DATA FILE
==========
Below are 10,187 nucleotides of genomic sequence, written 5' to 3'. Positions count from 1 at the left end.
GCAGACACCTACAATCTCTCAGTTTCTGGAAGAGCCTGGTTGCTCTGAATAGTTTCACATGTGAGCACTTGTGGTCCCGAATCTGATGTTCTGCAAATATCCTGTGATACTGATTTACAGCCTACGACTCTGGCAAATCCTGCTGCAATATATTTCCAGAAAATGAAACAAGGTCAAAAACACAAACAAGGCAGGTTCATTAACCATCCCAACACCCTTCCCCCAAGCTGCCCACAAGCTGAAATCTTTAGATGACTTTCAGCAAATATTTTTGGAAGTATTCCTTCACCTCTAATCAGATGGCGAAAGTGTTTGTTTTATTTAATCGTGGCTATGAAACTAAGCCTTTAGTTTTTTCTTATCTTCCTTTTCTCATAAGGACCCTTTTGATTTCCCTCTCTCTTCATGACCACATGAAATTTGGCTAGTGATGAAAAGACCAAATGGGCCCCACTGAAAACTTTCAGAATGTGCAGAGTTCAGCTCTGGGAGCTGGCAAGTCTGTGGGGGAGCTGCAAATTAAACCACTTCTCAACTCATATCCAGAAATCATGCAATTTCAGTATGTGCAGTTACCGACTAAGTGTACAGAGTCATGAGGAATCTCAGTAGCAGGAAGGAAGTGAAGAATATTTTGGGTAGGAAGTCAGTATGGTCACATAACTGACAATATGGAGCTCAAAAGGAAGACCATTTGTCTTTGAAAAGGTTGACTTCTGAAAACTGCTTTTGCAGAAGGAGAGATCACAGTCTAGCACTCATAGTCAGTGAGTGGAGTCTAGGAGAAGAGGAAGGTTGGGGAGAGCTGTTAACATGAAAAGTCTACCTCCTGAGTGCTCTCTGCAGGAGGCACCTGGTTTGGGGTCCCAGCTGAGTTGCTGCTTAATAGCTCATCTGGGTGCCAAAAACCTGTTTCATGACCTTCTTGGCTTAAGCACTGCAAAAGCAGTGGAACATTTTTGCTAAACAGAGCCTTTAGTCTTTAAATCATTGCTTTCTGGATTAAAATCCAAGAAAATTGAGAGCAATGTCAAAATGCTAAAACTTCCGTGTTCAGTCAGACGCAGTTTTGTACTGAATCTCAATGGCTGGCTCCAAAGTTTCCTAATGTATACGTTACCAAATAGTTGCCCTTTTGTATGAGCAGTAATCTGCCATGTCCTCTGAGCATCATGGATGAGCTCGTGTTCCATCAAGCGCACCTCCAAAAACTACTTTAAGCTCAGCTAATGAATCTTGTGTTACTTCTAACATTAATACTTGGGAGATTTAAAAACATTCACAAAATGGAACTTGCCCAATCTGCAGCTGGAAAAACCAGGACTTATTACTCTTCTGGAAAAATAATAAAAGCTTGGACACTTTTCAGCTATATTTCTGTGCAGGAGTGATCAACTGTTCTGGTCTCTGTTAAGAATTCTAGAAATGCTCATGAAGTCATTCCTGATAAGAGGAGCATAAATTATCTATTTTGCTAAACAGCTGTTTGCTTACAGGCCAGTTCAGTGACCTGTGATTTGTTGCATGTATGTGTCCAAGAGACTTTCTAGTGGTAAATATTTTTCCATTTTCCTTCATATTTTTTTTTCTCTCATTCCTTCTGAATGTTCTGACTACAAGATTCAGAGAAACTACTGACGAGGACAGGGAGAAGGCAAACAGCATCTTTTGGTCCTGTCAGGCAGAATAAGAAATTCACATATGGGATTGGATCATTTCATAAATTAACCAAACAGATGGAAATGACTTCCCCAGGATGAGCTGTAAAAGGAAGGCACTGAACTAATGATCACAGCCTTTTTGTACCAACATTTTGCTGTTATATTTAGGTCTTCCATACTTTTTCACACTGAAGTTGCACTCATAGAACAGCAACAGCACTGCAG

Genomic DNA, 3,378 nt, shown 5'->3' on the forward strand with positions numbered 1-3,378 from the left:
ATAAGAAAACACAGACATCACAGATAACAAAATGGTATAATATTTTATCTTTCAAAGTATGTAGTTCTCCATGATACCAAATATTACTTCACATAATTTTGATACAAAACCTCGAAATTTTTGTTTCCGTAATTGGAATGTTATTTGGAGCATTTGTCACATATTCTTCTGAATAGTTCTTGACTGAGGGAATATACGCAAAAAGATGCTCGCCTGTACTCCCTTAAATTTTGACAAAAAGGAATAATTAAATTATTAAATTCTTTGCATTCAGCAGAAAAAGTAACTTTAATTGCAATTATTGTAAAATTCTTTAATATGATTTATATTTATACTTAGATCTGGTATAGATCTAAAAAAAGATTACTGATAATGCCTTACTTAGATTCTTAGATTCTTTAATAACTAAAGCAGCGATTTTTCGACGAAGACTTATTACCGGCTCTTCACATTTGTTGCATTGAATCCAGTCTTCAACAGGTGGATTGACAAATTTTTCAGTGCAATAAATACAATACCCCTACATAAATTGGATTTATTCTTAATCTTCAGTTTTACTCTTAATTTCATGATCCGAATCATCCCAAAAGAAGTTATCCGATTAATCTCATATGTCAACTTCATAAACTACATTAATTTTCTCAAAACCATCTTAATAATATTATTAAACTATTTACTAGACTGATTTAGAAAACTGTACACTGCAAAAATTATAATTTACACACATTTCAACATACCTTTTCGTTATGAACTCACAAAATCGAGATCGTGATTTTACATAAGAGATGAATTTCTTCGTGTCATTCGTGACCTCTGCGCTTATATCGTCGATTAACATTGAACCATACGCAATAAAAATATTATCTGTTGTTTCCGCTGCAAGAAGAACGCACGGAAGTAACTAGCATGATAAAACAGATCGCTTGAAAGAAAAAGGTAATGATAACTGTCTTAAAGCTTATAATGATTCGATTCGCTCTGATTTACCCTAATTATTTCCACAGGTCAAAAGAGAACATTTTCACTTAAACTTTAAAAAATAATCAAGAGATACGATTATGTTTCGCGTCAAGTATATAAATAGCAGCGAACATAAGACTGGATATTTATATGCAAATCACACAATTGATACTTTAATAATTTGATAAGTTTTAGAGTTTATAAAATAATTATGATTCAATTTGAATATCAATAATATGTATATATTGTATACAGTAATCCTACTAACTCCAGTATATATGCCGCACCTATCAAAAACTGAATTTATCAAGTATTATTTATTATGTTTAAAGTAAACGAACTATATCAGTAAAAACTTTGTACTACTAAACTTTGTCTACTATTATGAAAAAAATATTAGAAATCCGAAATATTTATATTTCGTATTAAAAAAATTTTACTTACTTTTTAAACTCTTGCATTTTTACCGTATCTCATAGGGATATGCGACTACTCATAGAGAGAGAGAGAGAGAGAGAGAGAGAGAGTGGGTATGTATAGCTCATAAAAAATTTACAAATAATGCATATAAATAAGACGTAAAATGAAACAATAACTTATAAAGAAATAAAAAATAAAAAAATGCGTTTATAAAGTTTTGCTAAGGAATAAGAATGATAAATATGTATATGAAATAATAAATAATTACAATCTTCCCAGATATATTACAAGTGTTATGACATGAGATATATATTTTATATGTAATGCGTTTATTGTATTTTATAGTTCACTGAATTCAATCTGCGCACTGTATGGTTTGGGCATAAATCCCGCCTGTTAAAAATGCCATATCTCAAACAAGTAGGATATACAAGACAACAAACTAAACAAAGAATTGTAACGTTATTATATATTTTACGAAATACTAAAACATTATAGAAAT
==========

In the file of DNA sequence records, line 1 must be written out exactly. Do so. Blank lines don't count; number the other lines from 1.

Below are 10,187 nucleotides of genomic sequence, written 5' to 3'. Positions count from 1 at the left end.